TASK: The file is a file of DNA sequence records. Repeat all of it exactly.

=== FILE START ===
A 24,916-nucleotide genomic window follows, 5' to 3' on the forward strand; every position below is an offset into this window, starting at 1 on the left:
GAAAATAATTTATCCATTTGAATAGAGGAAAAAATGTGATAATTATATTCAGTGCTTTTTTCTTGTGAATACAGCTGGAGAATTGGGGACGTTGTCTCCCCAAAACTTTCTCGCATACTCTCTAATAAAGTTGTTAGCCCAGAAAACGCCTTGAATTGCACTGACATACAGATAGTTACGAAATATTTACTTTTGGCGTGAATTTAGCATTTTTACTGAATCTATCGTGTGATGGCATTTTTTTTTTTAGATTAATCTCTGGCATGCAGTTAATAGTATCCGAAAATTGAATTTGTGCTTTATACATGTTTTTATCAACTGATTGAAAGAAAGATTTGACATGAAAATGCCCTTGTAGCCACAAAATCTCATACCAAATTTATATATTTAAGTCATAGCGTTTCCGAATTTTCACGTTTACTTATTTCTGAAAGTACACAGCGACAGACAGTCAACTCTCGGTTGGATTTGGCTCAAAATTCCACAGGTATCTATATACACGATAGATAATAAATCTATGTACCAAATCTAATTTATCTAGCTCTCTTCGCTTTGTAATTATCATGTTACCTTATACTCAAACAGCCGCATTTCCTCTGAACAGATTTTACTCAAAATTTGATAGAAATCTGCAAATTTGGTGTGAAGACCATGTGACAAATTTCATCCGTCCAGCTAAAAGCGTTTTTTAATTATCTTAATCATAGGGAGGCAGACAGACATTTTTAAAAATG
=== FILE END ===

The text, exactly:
A 24,916-nucleotide genomic window follows, 5' to 3' on the forward strand; every position below is an offset into this window, starting at 1 on the left:
GAAAATAATTTATCCATTTGAATAGAGGAAAAAATGTGATAATTATATTCAGTGCTTTTTTCTTGTGAATACAGCTGGAGAATTGGGGACGTTGTCTCCCCAAAACTTTCTCGCATACTCTCTAATAAAGTTGTTAGCCCAGAAAACGCCTTGAATTGCACTGACATACAGATAGTTACGAAATATTTACTTTTGGCGTGAATTTAGCATTTTTACTGAATCTATCGTGTGATGGCATTTTTTTTTTTAGATTAATCTCTGGCATGCAGTTAATAGTATCCGAAAATTGAATTTGTGCTTTATACATGTTTTTATCAACTGATTGAAAGAAAGATTTGACATGAAAATGCCCTTGTAGCCACAAAATCTCATACCAAATTTATATATTTAAGTCATAGCGTTTCCGAATTTTCACGTTTACTTATTTCTGAAAGTACACAGCGACAGACAGTCAACTCTCGGTTGGATTTGGCTCAAAATTCCACAGGTATCTATATACACGATAGATAATAAATCTATGTACCAAATCTAATTTATCTAGCTCTCTTCGCTTTGTAATTATCATGTTACCTTATACTCAAACAGCCGCATTTCCTCTGAACAGATTTTACTCAAAATTTGATAGAAATCTGCAAATTTGGTGTGAAGACCATGTGACAAATTTCATCCGTCCAGCTAAAAGCGTTTTTTAATTATCTTAATCATAGGGAGGCAGACAGACATTTTTAAAAATG